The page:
Later tonight Dr. Joseph Machnik will be inducted into the U.S. Soccer Hall of Fame, an honor he deserves for his roles in coach and goalkeeper education, as a referee, coach, commentator, leader and pioneer. Dr. Machnik’s legacy runs deep, and I am immensely proud to say I am even a small part of it.
As a young staff coach for the No. 1 Camps, Doc’s belief in me inspired me towards a career in coaching. He trusted me to lead, he created a safe yet stressful space for me to learn to teach and develop my coaching voice and confidence, he held me to extremely high standards and demonstrated a sense of professionalism, performance and enthusiasm in his coaching that was both captivating and exhilarating.
As a 11 year old first-year camper, it was on the fields of the No. 1 Goalkeeper Camp at Loomis Chaffee School in Connecticut where I was first introduced to the Goalkeepers’ Union. I felt powerful beyond measure standing amongst 150 other goalkeepers knowing I was right where I belonged.
That first summer as a camper, I made it to the final rounds of the 1 vs. 1 Shoot-Out Challenge against all the older boys and felt absolutely invincible, powerful, strong, and confident. Earlier this year, as I recollected this to Doc, he laughed in his deep, joyful laugh and said, “I rigged that.” I don’t doubt that for a moment – because he truly is a master at his craft when it comes to teaching and motivating.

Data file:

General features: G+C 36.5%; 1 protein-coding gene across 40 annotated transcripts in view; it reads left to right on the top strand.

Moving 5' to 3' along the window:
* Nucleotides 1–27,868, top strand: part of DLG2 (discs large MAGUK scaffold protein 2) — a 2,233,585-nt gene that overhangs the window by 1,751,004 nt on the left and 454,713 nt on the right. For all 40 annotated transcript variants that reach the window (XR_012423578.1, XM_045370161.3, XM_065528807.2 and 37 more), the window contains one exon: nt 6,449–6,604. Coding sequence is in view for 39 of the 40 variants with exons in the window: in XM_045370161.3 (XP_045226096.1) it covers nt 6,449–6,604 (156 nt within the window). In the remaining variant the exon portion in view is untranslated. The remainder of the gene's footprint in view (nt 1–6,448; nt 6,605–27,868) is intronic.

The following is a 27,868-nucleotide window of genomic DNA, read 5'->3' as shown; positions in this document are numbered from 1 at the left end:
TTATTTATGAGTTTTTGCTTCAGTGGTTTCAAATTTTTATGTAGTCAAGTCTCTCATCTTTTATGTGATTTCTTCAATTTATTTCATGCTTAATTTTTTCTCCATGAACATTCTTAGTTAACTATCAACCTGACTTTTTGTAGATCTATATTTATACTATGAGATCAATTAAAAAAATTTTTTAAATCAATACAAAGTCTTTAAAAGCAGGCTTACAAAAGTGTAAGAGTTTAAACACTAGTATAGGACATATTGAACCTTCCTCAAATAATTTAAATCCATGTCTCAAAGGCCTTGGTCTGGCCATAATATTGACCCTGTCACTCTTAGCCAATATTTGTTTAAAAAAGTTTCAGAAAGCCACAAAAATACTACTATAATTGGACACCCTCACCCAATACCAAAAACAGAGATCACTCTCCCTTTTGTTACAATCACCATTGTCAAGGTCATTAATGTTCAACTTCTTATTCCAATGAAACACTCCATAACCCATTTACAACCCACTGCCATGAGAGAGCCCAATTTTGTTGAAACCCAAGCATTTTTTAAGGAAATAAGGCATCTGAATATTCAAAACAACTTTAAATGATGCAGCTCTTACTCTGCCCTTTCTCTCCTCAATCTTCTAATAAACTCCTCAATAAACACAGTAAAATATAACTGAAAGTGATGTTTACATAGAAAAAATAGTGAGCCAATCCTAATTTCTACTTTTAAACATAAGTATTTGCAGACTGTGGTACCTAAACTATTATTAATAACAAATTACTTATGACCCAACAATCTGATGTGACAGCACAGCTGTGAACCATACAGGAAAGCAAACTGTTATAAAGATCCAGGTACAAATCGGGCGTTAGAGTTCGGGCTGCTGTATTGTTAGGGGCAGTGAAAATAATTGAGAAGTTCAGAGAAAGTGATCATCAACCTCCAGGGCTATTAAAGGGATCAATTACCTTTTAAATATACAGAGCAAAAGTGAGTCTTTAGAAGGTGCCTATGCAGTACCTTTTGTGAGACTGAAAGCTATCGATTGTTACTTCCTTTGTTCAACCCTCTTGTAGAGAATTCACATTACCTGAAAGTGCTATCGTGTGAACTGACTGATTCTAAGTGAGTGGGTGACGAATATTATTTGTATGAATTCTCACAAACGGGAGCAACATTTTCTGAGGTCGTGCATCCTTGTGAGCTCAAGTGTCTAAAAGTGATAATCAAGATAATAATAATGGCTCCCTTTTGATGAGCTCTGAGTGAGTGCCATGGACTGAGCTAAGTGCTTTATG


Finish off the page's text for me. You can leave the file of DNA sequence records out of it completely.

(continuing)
Doc had the ability to motivate and reach us emotionally so we would join with the fantasy he created in his demonstrations – and push ourselves harder, try more, be braver than we could ever have done in reality. We literally created a new reality for ourselves right there and then.
Creating these fantasy – reality moments is one of Doc’s greatest strengths. I mean, who could imagine running full speed and diving head first over 3 or 4 “ponies” (i.e. people crouched over their knees in a ball with their hands covering the back of their heads) to do a forward dive only to land crashing down on your forearms to the amazement of the campers who were inspired to bravery? Who could imagine pushing yourself to your absolute physical limit in Pressure Training only to stand with a hundred equally exhausted goalkeepers, screaming at the top of our lungs that we wanted to do more? It was in these moments as campers and staff we felt a part of something much bigger than ourselves and where we learned to harness the power we had inside ourselves.
One of the things I am most proud of along my personal soccer journey is the fact that I was Dr. Machnik’s first female camp director. His confidence in me was inspirational. He trusted me, opened the door for me, and always evaluated me based on my skills and abilities as a coach and leader – not as a female.
Doc and I, and his amazing wife Barbara, recently reminisced about the old days. Society and culture was much different in the early 1990’s. We laughed as he said, “You put up with a lot of shit.” And I did. Simply put, it’s just how things were back then. And, thankfully, they aren’t that way any more – because men like Doc opened the door to women like me – and then helped us kick it down.
There are thousands and thousands of goalkeepers, players, coaches, soccer parents, lovers of the game all across the world who owe a debt of gratitude to Doc. We will be celebrating alongside him tonight as he accepts his place in the U.S. Soccer Hall of Fame – grateful for our experiences with the No. 1 Camps and thankful for the mentor and friend we always have had in Dr. Machnik.
From so many of us in the GK Union – thank you, Doc.